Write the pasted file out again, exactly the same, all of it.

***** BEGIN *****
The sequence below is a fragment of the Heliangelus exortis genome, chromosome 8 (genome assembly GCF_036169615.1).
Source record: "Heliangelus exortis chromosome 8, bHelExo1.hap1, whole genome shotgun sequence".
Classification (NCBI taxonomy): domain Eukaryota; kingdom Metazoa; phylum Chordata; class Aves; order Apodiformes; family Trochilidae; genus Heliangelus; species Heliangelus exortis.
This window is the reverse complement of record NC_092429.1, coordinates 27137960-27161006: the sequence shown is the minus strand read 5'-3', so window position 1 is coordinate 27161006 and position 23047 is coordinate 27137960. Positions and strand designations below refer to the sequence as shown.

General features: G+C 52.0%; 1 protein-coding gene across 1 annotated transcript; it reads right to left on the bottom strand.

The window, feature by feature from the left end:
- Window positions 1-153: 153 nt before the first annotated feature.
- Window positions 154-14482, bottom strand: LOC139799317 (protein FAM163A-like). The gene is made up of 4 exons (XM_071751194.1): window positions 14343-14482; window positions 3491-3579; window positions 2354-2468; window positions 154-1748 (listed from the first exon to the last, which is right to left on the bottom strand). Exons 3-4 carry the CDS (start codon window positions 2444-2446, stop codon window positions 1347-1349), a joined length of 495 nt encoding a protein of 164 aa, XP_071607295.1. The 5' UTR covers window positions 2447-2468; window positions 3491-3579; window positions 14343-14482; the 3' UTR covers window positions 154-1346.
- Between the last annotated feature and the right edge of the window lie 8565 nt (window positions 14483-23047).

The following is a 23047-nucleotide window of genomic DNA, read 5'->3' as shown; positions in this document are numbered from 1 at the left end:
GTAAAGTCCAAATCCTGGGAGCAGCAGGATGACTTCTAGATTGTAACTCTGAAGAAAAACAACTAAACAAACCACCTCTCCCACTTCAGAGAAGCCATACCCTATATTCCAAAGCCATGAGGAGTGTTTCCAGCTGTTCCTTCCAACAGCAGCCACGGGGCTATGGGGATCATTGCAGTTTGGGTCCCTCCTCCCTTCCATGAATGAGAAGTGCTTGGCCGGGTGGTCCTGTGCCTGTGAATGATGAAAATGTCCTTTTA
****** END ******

The sequence below is a fragment of the Heliangelus exortis genome, chromosome 8 (genome assembly GCF_036169615.1).
Source record: "Heliangelus exortis chromosome 8, bHelExo1.hap1, whole genome shotgun sequence".
Classification (NCBI taxonomy): domain Eukaryota; kingdom Metazoa; phylum Chordata; class Aves; order Apodiformes; family Trochilidae; genus Heliangelus; species Heliangelus exortis.
This window is the reverse complement of record NC_092429.1, coordinates 27137960-27161006: the sequence shown is the minus strand read 5'-3', so window position 1 is coordinate 27161006 and position 23047 is coordinate 27137960. Positions and strand designations below refer to the sequence as shown.

General features: G+C 52.0%; 1 protein-coding gene across 1 annotated transcript; it reads right to left on the bottom strand.

The window, feature by feature from the left end:
- Window positions 1-153: 153 nt before the first annotated feature.
- Window positions 154-14482, bottom strand: LOC139799317 (protein FAM163A-like). The gene is made up of 4 exons (XM_071751194.1): window positions 14343-14482; window positions 3491-3579; window positions 2354-2468; window positions 154-1748 (listed from the first exon to the last, which is right to left on the bottom strand). Exons 3-4 carry the CDS (start codon window positions 2444-2446, stop codon window positions 1347-1349), a joined length of 495 nt encoding a protein of 164 aa, XP_071607295.1. The 5' UTR covers window positions 2447-2468; window positions 3491-3579; window positions 14343-14482; the 3' UTR covers window positions 154-1346.
- Between the last annotated feature and the right edge of the window lie 8565 nt (window positions 14483-23047).

The following is a 23047-nucleotide window of genomic DNA, read 5'->3' as shown; positions in this document are numbered from 1 at the left end:
GTAAAGTCCAAATCCTGGGAGCAGCAGGATGACTTCTAGATTGTAACTCTGAAGAAAAACAACTAAACAAACCACCTCTCCCACTTCAGAGAAGCCATACCCTATATTCCAAAGCCATGAGGAGTGTTTCCAGCTGTTCCTTCCAACAGCAGCCACGGGGCTATGGGGATCATTGCAGTTTGGGTCCCTCCTCCCTTCCATGAATGAGAAGTGCTTGGCCGGGTGGTCCTGTGCCTGTGAATGATGAAAATGTCCTTTTA